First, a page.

Thanks to the truth-telling of many, many witnesses who have risked their lives; thanks to a recent flood of documents, through the JFK Records Act – hundreds of thousands of documents are now available on the Kennedy assassination as a result of that law, passed as a result of Oliver Stone’s film and the appeal at the end of it – thanks to all of that the truth is available. Not only can the conspiracy that most Americans have thought was likely now be seen in detail. Not only can we know what happened in Dallas. More important than filling in the crime scene, we can know the larger historical context of the assassination: why President Kennedy was murdered. We can know the liberating truth. The story of why JFK was gunned down is the subject of this book. I have told the story chronologically point-by-point through a sea of witnesses. In brief that story is:
    On our behalf (he was President of the United States so he did it on our behalf), at the height of the Cold War, John F. Kennedy risked committing the greatest crime in history, starting a nuclear war.
    Before we knew it, he turned toward peace with the enemy who almost committed that crime with him (Nikita Khrushchev).
    For turning to peace with his enemy (and ours), Kennedy was murdered by a power we cannot easily describe. Its unspeakable reality can be traced, suggested, recognized, and pondered. That is one purpose of this book. The other is to describe Kennedy’s turning.
    I hope that, by following the story of JFK’s encounter with the unspeakable, we’ll be willing to encounter it too.
“The Unspeakable” is a term Thomas Merton coined at the heart of the sixties after JFK’s assassination—in the midst of the escalating Vietnam War, the nuclear arms race, and the further assassinations of Malcolm X, Martin Luther King, and Robert Kennedy. In each of those soul-shaking events Merton sensed an evil whose depth and deceit seemed to go beyond the capacity of words to describe.
    “One of the awful facts of our age,” Merton wrote in 1965, “is the evidence that [the world] is stricken indeed, stricken to the very core of its being by the presence of the Unspeakable.” The Vietnam War, the race to a global war, and the interlocking murders of John Kennedy, Malcolm X, Martin Luther King, and Robert Kennedy were all signs of the Unspeakable. It remains deeply present in our world. As Merton warned, “Those who are at present so eager to be reconciled with the world at any price must take care not to be reconciled with it under this particular aspect: as the nest of the Unspeakable. This is what too few are willing to see.”[4]
    When we become more deeply human, as Merton understood the process, the wellspring of our compassion moves us to confront the Unspeakable. Merton was pointing to a kind of systemic evil that defies speech. For Merton, the Unspeakable was, at bottom, a void: “It is the void that contradicts everything that is spoken even before the words are said; the void that gets into the language of public and official declarations at the very moment when they are pronounced, and makes them ring dead with the hollowness of the abyss. It is the void out of which Eichmann drew the punctilious exactitude of his obedience . . .”[5]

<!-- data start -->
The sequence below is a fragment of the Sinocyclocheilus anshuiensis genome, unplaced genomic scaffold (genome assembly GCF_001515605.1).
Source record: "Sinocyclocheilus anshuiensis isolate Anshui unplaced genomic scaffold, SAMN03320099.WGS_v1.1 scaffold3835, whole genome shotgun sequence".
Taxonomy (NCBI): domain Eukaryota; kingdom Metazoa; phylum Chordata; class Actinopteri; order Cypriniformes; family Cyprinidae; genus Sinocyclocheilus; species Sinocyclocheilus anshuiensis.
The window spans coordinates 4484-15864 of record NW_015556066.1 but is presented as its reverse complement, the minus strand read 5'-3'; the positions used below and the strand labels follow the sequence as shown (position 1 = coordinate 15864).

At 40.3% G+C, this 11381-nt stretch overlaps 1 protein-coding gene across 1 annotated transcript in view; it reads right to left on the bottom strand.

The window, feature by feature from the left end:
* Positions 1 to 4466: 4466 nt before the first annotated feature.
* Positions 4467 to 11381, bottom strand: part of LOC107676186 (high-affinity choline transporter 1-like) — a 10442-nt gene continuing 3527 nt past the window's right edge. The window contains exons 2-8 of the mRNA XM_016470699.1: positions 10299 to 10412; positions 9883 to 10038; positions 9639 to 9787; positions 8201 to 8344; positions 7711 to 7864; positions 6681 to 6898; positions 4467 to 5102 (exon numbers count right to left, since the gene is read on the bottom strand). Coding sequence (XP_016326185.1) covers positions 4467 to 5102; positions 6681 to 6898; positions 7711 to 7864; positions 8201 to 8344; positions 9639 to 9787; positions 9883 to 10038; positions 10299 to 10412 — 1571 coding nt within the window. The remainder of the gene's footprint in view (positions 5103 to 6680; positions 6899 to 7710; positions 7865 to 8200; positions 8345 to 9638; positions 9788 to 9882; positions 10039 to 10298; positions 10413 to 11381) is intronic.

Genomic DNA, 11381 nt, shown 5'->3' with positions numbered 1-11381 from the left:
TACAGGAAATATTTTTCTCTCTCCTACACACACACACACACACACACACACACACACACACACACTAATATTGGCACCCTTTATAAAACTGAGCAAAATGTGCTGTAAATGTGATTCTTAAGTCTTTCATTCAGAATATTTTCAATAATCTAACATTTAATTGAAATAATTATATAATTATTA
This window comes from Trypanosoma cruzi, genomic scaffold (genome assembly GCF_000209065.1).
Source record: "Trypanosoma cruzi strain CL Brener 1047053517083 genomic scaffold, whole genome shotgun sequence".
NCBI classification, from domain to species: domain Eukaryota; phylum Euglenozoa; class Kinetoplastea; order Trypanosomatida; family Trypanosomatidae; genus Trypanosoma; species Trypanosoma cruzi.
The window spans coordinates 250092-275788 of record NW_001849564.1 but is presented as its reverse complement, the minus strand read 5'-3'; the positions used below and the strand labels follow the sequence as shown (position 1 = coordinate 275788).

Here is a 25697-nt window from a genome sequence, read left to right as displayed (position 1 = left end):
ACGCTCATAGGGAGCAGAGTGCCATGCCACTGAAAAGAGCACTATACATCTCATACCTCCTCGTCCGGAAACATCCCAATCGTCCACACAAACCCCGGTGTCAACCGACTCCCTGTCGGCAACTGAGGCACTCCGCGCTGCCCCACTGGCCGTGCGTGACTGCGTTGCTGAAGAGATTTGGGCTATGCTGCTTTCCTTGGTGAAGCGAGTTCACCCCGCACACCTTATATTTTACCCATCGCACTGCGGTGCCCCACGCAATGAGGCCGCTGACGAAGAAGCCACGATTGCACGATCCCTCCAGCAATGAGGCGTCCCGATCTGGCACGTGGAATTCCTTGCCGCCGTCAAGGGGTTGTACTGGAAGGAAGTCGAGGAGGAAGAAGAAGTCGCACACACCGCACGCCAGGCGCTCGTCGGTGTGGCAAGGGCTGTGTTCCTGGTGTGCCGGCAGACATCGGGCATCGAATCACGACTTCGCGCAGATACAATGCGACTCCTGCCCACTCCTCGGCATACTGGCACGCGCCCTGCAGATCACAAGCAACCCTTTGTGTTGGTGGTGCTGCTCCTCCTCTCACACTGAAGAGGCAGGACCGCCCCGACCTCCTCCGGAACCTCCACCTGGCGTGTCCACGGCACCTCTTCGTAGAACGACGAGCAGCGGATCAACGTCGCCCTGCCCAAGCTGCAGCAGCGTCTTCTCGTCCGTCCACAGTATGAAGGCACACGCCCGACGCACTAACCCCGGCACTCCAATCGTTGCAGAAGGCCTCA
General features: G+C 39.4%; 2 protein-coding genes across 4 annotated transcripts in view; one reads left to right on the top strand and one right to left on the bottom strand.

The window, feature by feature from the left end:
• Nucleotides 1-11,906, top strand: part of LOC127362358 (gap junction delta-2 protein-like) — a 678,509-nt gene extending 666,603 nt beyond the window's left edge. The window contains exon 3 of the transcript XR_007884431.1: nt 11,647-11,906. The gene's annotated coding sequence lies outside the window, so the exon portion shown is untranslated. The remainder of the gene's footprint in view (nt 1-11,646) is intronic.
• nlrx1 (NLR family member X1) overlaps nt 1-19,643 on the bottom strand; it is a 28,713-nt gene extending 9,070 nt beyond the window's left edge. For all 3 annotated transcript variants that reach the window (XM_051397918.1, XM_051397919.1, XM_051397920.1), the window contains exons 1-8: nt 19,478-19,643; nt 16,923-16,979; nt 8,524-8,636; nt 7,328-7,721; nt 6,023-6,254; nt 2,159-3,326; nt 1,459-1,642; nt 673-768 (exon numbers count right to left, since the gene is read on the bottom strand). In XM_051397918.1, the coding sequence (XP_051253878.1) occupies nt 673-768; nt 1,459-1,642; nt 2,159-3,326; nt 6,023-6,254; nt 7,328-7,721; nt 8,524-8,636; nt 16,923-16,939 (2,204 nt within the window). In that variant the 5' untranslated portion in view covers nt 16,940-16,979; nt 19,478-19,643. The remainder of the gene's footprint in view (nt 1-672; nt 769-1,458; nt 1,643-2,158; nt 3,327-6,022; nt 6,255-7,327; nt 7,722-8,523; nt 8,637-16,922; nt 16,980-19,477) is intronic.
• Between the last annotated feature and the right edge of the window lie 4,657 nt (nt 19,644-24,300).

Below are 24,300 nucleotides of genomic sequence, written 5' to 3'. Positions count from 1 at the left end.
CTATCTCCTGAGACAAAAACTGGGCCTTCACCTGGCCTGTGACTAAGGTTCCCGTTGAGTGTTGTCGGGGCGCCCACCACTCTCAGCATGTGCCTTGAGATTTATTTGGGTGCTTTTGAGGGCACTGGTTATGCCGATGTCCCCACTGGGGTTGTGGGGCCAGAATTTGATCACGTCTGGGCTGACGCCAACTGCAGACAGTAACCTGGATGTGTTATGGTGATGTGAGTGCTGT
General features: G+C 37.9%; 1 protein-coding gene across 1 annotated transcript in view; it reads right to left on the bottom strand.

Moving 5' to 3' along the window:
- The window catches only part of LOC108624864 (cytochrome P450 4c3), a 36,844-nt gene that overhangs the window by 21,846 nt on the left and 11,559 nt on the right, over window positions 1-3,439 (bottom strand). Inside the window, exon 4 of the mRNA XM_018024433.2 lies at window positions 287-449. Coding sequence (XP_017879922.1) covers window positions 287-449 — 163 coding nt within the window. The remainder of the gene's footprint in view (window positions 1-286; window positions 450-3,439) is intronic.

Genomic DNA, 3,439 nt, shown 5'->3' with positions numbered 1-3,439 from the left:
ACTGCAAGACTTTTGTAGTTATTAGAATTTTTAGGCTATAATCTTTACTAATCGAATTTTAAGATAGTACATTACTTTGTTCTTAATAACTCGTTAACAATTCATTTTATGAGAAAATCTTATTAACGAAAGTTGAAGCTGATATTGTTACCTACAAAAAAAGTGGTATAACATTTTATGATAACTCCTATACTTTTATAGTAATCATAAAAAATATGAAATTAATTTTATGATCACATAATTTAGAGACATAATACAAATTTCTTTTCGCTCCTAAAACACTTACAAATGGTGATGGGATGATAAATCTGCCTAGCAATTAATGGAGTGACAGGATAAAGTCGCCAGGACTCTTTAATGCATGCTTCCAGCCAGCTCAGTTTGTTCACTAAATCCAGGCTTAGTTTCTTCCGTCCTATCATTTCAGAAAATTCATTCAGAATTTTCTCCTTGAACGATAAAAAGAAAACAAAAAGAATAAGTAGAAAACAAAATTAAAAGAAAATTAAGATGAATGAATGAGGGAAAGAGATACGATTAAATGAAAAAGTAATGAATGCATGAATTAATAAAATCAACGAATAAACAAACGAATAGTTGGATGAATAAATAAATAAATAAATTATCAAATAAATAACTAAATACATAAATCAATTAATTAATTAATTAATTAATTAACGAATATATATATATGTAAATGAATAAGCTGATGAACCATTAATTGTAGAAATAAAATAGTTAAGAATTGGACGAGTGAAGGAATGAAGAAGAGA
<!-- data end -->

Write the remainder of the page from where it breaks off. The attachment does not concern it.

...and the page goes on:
In our Cold War history, the Unspeakable was the void in our government's covert-action doctrine of “plausible deniability,” sanctioned by the June 18, 1948, National Security Council directive NSC 10/2.[6] Under the direction of Allen Dulles, the CIA interpreted “plausible deniability” as a green light to assassinate national leaders, overthrow governments, and lie to cover up any trace of accountability—all for the sake of promoting U.S. interests and maintaining our nuclear-backed dominance over the Soviet Union and other nations.[7]
4. Thomas Merton, Raids on the Unspeakable (New York: New Directions, 1966), p.5 (Merton’s emphasis).
5. Merton, Raids on the Unspeakable, p. 4.
6. Peter Grose, Gentleman Spy: The Life of Allen Dulles (New York: Houghton Mifflin, 1994), p. 293.
7. William Blum, Killing Hope: US Military and CIA Interventions since World War II (Monroe, Me.: Common Courage Press, 1995).

In 2009 Jim gave the Keynote Address at the 2009 Coalition on Political Assassinations Conference in Dallas, The Hope in Confronting the Unspeakable in the Assassination of President John Fitzgerald Kennedy. With 81 footnotes, this presentation provides a detailed summation of elements explored in Douglass’ JFK and The Unspeakable. Published by Orbis Books in 2008, Orbis Books in 2008 (hardcover), the book referenced here is the Simon & Schuster 2010 (softcover) edition.

Near the end of the Keynote, Douglass poses the central question of his talk: “So how can the why of his murder give us hope? Where do we find hope when a peacemaking president is assassinated by his own national security state? How do we get hope from that?” He follows this with the essence of the transforming nature of the story of John Kennedy’s turning towards peace.

The why of the event that brings us together tonight encircles the earth . . . Because John Kennedy chose peace on earth at the height of the Cold War, he was executed. But because he turned toward peace, in spite of the consequences to himself, humanity is still alive and struggling. That is hopeful. Especially if we understand what he went through and what he has given to us as his vision.

At a certain point in his presidency, John Kennedy turned a corner and he didn’t look back. I believe that decisive turn toward his final purpose in life, resulting in his death, happened in the darkness of the Cuban Missile Crisis. Although Kennedy was already in conflict with his national security managers, the missile crisis was the breaking point.